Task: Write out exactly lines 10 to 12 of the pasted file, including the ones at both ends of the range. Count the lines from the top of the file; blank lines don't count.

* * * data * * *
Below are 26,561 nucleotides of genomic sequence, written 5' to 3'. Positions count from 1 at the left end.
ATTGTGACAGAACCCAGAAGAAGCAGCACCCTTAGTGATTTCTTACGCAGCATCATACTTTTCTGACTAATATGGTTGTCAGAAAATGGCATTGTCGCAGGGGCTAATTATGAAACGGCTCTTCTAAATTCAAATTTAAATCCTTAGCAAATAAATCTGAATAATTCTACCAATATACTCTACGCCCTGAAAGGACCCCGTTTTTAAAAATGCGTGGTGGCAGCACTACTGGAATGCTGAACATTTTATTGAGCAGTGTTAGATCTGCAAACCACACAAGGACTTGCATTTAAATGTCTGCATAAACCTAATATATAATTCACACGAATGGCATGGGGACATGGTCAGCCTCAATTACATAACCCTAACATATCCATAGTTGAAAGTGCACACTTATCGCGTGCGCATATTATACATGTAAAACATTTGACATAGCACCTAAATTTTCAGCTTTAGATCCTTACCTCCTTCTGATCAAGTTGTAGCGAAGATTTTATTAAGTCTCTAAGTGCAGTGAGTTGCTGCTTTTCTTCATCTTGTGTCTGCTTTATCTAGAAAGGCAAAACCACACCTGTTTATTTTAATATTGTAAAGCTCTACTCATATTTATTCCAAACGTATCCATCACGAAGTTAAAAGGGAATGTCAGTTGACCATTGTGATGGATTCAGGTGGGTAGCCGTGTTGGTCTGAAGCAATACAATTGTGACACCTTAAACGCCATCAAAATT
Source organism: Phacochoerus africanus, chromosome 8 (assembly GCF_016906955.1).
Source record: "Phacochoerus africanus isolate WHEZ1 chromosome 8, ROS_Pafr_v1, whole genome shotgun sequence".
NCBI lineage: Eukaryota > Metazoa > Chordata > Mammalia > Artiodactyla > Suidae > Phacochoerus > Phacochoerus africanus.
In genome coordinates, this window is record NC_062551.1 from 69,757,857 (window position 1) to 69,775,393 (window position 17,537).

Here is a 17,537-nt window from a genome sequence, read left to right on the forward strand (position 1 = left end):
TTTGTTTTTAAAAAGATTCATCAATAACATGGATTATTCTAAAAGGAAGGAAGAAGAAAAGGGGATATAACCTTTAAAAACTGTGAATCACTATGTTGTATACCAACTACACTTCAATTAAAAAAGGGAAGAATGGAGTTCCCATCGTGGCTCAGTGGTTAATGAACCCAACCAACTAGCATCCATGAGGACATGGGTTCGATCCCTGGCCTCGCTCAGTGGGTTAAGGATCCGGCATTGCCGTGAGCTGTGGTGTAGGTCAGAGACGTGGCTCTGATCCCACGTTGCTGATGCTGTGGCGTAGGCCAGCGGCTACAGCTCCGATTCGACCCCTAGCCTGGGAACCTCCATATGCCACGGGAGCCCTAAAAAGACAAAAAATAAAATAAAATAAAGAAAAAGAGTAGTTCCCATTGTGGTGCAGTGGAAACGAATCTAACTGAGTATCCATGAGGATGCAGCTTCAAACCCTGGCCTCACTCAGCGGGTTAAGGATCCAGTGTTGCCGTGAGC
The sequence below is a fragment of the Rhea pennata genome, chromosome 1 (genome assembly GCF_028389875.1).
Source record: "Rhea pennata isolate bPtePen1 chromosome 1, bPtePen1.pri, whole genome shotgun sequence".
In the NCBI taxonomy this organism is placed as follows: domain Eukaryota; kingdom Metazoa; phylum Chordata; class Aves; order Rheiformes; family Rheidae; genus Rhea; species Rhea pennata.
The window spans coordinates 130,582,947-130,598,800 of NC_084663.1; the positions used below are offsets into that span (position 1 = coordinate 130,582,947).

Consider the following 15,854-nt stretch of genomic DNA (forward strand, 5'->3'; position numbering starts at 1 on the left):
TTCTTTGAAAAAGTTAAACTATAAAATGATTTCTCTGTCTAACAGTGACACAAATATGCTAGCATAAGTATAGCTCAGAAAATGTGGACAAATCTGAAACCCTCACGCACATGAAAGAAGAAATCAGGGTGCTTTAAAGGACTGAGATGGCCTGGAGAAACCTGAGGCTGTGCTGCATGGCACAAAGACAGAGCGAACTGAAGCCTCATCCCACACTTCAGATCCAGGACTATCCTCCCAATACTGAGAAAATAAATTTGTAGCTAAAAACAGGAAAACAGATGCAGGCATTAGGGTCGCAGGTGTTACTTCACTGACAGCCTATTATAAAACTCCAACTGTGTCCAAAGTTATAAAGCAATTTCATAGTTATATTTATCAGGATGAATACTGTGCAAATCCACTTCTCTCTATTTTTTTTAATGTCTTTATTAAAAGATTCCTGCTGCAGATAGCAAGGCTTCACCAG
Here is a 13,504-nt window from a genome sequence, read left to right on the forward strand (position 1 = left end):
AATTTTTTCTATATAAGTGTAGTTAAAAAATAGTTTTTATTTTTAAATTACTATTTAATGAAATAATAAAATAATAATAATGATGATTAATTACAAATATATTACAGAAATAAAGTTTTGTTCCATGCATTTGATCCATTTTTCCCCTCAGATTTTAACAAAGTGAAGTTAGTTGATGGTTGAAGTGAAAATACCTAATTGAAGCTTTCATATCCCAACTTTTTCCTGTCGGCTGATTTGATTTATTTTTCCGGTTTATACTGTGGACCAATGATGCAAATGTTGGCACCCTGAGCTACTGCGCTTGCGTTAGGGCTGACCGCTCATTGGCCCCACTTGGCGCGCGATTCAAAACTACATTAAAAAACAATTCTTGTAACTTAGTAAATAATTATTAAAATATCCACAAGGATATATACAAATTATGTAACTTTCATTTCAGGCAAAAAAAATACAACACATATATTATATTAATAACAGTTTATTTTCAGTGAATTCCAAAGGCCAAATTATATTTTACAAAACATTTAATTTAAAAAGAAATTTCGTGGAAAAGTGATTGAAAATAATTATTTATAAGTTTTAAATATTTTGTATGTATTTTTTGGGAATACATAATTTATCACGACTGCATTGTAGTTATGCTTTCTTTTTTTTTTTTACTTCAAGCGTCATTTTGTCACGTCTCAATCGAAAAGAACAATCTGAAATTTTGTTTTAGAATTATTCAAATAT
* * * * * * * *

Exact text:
Source record: "Rhea pennata isolate bPtePen1 chromosome 1, bPtePen1.pri, whole genome shotgun sequence".
In the NCBI taxonomy this organism is placed as follows: domain Eukaryota; kingdom Metazoa; phylum Chordata; class Aves; order Rheiformes; family Rheidae; genus Rhea; species Rhea pennata.
The window spans coordinates 130,582,947-130,598,800 of NC_084663.1; the positions used below are offsets into that span (position 1 = coordinate 130,582,947).